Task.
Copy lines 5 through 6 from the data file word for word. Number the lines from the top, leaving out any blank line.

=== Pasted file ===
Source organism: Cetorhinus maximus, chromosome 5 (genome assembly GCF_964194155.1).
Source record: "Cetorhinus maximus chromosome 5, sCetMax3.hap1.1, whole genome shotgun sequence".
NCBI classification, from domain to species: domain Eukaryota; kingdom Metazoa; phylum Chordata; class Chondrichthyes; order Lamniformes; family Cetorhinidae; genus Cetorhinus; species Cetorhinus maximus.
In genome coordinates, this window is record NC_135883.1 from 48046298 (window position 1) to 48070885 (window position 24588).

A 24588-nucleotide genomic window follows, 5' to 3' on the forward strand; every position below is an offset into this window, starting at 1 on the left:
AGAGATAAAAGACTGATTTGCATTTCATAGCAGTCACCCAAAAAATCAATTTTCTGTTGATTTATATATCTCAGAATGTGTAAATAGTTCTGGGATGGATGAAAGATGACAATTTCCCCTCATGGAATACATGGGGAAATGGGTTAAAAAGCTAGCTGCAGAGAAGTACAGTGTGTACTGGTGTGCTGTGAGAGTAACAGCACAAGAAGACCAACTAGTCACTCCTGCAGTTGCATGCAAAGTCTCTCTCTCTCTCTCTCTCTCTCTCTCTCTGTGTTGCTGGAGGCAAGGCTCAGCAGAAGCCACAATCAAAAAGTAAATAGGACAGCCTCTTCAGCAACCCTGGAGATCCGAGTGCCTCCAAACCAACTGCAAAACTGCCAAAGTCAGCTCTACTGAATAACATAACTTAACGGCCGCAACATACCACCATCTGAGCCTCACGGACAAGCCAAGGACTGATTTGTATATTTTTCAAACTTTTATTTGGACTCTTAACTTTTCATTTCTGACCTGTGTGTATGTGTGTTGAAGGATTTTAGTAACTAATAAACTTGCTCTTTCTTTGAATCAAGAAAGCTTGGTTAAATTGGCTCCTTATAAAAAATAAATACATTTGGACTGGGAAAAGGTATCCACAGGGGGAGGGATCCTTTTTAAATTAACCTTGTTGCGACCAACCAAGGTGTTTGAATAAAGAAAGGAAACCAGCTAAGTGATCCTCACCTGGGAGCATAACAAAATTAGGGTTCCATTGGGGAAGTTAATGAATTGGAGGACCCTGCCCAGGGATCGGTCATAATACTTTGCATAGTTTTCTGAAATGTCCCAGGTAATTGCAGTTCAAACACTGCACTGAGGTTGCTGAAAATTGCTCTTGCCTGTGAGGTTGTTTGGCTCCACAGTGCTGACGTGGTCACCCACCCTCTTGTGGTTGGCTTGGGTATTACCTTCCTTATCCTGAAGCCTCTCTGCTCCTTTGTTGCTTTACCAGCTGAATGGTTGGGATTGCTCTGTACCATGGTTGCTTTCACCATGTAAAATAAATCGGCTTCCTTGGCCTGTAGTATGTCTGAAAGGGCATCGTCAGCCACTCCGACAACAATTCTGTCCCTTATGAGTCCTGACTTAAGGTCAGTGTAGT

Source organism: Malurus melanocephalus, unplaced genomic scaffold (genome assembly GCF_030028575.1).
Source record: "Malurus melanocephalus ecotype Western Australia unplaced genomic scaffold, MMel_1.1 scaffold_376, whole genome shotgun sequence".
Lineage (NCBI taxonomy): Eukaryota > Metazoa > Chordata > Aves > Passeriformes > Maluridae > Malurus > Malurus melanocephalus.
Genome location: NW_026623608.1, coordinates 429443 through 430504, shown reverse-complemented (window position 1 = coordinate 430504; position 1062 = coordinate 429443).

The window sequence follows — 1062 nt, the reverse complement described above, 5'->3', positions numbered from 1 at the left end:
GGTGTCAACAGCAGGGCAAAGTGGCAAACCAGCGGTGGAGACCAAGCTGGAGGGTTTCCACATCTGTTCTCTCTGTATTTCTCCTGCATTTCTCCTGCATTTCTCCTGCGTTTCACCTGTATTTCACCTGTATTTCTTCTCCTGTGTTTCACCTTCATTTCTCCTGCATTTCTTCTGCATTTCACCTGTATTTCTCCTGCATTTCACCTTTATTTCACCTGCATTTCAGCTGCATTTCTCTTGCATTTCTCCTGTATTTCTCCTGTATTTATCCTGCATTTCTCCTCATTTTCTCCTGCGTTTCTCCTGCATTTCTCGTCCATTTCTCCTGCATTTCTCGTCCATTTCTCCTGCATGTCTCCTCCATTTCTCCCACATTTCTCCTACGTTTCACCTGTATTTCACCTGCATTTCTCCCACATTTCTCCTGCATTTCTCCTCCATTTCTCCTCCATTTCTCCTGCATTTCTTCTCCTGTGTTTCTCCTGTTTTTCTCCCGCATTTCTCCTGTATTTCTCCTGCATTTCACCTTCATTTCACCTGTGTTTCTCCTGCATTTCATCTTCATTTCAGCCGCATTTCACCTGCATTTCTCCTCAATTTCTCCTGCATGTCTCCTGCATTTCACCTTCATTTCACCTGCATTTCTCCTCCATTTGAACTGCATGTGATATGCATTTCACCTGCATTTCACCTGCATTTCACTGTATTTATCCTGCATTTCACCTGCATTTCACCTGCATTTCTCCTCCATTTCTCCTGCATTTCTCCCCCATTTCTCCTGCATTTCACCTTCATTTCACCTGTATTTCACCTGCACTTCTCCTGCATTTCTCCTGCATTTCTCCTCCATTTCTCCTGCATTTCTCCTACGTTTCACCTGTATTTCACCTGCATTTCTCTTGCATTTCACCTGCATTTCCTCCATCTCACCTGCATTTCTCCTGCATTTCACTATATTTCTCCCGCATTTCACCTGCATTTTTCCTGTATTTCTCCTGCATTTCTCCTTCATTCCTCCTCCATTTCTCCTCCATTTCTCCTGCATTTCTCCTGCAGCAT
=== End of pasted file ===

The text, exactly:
A 24588-nucleotide genomic window follows, 5' to 3' on the forward strand; every position below is an offset into this window, starting at 1 on the left:
AGAGATAAAAGACTGATTTGCATTTCATAGCAGTCACCCAAAAAATCAATTTTCTGTTGATTTATATATCTCAGAATGTGTAAATAGTTCTGGGATGGATGAAAGATGACAATTTCCCCTCATGGAATACATGGGGAAATGGGTTAAAAAGCTAGCTGCAGAGAAGTACAGTGTGTACTGGTGTGCTGTGAGAGTAACAGCACAAGAAGACCAACTAGTCACTCCTGCAGTTGCATGCAAAGTCTCTCTCTCTCTCTCTCTCTCTCTCTCTCTGTGTTGCTGGAGGCAAGGCTCAGCAGAAGCCACAATCAAAAAGTAAATAGGACAGCCTCTTCAGCAACCCTGGAGATCCGAGTGCCTCCAAACCAACTGCAAAACTGCCAAAGTCAGCTCTACTGAATAACATAACTTAACGGCCGCAACATACCACCATCTGAGCCTCACGGACAAGCCAAGGACTGATTTGTATATTTTTCAAACTTTTATTTGGACTCTTAACTTTTCATTTCTGACCTGTGTGTATGTGTGTTGAAGGATTTTAGTAACTAATAAACTTGCTCTTTCTTTGAATCAAGAAAGCTTGGTTAAATTGGCTCCTTATAAAAAATAAATACATTTGGACTGGGAAAAGGTATCCACAGGGGGAGGGATCCTTTTTAAATTAACCTTGTTGCGACCAACCAAGGTGTTTGAATAAAGAAAGGAAACCAGCTAAGTGATCCTCACCTGGGAGCATAACAAAATTAGGGTTCCATTGGGGAAGTTAATGAATTGGAGGACCCTGCCCAGGGATCGGTCATAATACTTTGCATAGTTTTCTGAAATGTCCCAGGTAATTGCAGTTCAAACACTGCACTGAGGTTGCTGAAAATTGCTCTTGCCTGTGAGGTTGTTTGGCTCCACAGTGCTGACGTGGTCACCCACCCTCTTGTGGTTGGCTTGGGTATTACCTTCCTTATCCTGAAGCCTCTCTGCTCCTTTGTTGCTTTACCAGCTGAATGGTTGGGATTGCTCTGTACCATGGTTGCTTTCACCATGTAAAATAAATCGGCTTCCTTGGCCTGTAGTATGTCTGAAAGGGCATCGTCAGCCACTCCGACAACAATTCTGTCCCTTATGAGTCCTGACTTAAGGTCAGTGTAGT